Poggio Antico 2016 Brunello di Montalcino 'Altero'

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Poggio Antico is amongst the highest altitude vineyards in Montalcino with an average of 480 metres. We have been long admirers of these wines, winemaker Paola Gloder has been at the top of her game for several decades. We have seen their style evolve over a number of years, with less emphasis on oak, particularly this wine, which is now only aged in 500L barrels rather than the barriques of previous vintages, and the wine is all the more expressive for it. This year this wine really stood out in our tastings for its depth and concentration, one of the more hedonistic examples of Brunello in 2016, but still true to its identity. Drink from 2026, with an expectation that it will go much longer.

"Mid to deep ruby. Deeper and more brooding than the regular Brunello. Quite closed on the palate but this is real class in the making. Racy cherry palate with gorgeous coating tannins with amazing depth and spread." Walter Speller, Jancisrobinson.com, 18 Pts

"If you have visited the site that gives birth to this wine, it's impossible to forget the view. This is one of the only (maybe the only) vineyard in Montalcino from which you can see the twinkle of light that reflects off the Tyrrhenian Sea in the far distance. That altitude, exposure and open panorama shapes the very elegant Poggio Antico 2016 Brunello di Montalcino Altero. Specifically, the fruit comes from Il Vignone, located in the I Poggi area, at 500 meters in altitude (very high for Montalcino). Il Vignone measures just under five hectares and sees loose, well-draining soils. The wine reveals dark fruit intensity and concentration with black cherry, plum and tilled earth. There's a tangy hint of tilled earth or dried lilac as well. The character of this wine is more robust for sure, but that elegance that we saw in the classic Brunello is also present here." Monica Larner, Robertparker.com, 96 Pts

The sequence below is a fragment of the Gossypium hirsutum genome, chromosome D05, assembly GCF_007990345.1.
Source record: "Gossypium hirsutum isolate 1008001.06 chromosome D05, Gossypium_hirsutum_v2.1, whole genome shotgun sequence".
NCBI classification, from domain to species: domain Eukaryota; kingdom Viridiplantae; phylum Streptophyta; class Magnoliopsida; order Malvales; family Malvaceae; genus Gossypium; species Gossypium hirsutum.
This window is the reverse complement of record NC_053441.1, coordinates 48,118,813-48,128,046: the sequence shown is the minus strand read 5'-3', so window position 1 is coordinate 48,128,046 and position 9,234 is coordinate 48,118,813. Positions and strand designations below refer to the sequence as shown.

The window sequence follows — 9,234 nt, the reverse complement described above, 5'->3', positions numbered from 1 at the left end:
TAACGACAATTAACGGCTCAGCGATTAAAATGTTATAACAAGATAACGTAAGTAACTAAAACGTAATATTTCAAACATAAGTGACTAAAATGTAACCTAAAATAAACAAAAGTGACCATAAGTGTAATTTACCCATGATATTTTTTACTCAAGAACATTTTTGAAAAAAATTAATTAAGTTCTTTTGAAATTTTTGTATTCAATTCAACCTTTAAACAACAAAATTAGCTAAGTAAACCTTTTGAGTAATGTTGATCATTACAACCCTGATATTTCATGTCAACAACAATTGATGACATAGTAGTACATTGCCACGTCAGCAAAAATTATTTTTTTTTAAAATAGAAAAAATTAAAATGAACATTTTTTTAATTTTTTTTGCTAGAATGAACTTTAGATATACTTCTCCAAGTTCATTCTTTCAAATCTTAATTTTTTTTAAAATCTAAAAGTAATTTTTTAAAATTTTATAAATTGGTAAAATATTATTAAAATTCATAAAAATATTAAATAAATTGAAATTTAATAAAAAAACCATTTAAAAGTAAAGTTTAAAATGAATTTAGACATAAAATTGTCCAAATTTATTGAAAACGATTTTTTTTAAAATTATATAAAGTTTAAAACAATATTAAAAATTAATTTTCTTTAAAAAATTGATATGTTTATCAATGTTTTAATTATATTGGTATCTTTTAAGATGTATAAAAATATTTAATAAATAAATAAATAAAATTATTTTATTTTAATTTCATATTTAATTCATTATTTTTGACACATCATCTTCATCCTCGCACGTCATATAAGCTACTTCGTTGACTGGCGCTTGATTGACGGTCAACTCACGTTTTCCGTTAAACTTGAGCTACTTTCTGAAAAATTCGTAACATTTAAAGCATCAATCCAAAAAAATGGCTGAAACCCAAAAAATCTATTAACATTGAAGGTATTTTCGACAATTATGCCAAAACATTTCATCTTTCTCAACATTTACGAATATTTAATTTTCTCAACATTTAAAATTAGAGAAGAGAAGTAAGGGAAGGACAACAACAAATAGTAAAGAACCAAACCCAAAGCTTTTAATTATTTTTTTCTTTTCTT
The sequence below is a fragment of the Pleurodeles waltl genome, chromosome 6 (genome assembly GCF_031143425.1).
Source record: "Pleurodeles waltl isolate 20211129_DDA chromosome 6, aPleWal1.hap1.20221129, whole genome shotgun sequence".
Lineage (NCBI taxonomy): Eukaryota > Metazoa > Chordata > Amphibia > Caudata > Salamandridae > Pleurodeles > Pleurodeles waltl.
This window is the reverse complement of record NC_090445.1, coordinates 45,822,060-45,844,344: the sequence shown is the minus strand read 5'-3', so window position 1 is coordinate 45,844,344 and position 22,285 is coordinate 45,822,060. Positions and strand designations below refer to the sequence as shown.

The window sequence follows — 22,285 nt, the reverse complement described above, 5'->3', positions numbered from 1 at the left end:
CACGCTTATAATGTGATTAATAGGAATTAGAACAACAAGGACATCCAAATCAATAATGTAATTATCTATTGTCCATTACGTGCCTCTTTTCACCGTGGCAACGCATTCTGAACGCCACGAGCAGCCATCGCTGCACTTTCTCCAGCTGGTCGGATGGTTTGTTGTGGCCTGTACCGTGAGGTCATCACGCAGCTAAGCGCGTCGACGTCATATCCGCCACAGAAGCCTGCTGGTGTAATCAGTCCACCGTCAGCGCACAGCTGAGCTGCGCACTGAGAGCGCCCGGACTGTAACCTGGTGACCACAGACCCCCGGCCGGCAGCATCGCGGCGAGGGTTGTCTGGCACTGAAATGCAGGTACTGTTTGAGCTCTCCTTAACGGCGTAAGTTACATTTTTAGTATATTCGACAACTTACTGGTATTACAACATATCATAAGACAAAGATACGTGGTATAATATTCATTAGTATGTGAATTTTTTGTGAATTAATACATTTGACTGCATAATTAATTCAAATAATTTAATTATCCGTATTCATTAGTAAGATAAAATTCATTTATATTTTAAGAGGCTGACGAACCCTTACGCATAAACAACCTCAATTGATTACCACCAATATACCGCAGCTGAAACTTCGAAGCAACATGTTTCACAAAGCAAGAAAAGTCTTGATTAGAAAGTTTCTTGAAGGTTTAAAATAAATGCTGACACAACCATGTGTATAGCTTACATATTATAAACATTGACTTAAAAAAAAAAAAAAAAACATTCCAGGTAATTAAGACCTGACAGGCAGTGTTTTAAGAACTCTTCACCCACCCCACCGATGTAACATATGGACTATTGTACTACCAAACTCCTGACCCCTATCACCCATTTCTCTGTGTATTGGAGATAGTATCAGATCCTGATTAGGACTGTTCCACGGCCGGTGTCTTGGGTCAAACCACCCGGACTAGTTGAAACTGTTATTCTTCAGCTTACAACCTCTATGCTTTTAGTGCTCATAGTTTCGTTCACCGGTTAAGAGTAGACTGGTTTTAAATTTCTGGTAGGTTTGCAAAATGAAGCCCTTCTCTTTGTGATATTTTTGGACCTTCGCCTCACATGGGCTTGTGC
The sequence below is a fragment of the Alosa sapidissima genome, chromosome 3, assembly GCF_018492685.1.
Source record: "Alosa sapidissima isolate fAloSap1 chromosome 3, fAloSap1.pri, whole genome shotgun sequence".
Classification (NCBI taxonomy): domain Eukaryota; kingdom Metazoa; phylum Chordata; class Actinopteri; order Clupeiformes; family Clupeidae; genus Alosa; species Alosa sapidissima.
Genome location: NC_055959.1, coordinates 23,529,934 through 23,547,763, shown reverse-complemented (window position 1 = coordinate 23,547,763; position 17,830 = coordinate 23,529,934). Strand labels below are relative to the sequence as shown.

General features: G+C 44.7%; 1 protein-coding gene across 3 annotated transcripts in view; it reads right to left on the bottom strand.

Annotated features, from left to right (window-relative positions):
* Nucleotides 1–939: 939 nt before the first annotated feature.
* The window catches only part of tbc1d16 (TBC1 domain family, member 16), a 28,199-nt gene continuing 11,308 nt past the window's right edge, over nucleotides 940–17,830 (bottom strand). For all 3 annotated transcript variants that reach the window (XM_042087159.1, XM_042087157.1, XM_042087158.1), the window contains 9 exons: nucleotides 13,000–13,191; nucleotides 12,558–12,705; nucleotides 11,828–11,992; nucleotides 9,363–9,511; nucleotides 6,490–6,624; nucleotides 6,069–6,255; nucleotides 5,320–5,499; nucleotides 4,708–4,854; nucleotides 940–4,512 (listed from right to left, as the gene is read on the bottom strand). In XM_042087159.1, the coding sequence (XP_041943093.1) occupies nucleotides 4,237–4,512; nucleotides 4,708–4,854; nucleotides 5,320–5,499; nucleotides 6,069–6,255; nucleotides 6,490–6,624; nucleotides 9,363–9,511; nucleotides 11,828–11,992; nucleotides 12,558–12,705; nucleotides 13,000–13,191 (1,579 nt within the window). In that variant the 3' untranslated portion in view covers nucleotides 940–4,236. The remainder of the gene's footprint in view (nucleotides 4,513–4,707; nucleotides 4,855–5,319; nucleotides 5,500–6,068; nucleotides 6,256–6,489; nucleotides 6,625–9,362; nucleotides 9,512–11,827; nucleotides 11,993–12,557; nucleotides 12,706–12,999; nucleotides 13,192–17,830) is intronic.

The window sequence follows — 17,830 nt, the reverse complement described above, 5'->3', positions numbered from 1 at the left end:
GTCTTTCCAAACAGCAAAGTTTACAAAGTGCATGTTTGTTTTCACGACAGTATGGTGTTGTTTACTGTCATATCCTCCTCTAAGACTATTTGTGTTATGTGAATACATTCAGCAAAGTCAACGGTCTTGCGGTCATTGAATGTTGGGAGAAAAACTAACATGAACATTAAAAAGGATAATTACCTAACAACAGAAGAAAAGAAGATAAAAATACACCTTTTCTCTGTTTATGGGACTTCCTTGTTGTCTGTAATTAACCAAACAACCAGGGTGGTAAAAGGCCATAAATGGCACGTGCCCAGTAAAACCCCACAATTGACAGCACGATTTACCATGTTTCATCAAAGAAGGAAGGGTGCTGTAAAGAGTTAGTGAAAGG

Grape Varieties

Drink 2024 - 2029+



Size / ABV

Standard Bottle 75cl / 14.5%

The Wine Region


Tuscany is the region of Italy that most fine wine drinkers gravitate towards.

It occupies much of Central Italy with a Tyrrhenian coast to the west and the Apennines to the east, it has both Mediterranean and continental climates.

The story of Tuscany begins with its major black variety, Sangiovese, one of the most planted varieties in Italy, but here is its ancestral and spiritual home. Sangiovese makes up the majority of the blend of Chianti, Vino Nobile di Montepulciano and various other DOC/Gs and 100% of Brunello & Rosso di Montalcino.

Chianti Classico is the region between Florence and Siena and has been systematically polluted with foreign varieties such as Cabernet, Syrah and, God forbid, Merlot.

Now, we are seeing a return to more traditional blends as producers are gradually moving away from the Super Tuscan movement of the 1980s & 1990s.

In Montalcino, where only Sangiovese is permitted, producers have also shunned the illicit use of foreign varieties and the wines have never been better because of it. Helped out by a good run of vintages, as well.

Elsewhere, there are still gems to be discovered. San Gimignano is home to the only major DOCG for white wines, yet its planting of its traditional variety, Vernaccia di San Gimignano are on the wane, but not at Castello di Montaùto who still champion this variety.

The Tuscan Coast is still the hotbed for innovation, unlike other bits of Tuscany it is the international varieties that thrive and make the best wines, with the occasional exception

The Sub-Region 

Brunello di Montalcino

Brunello di Montalcino

Brunello di Montalcino vies with Barolo and Barbaresco as Italy’s greatest wine producing zone. Montalcino is a viticultural zone which surrounds the mediaeval hilltop town of Montalcino itself. There are a few styles of wine produced here, but it is for the Brunello that fine wine drinkers all over the world beat a path to. Rosso di Montalcino is its sibling which is also made from 100% Sangiovese (locally known as Brunello), but released a little earlier than the mandatory 5 years following harvest date for Brunello itself.

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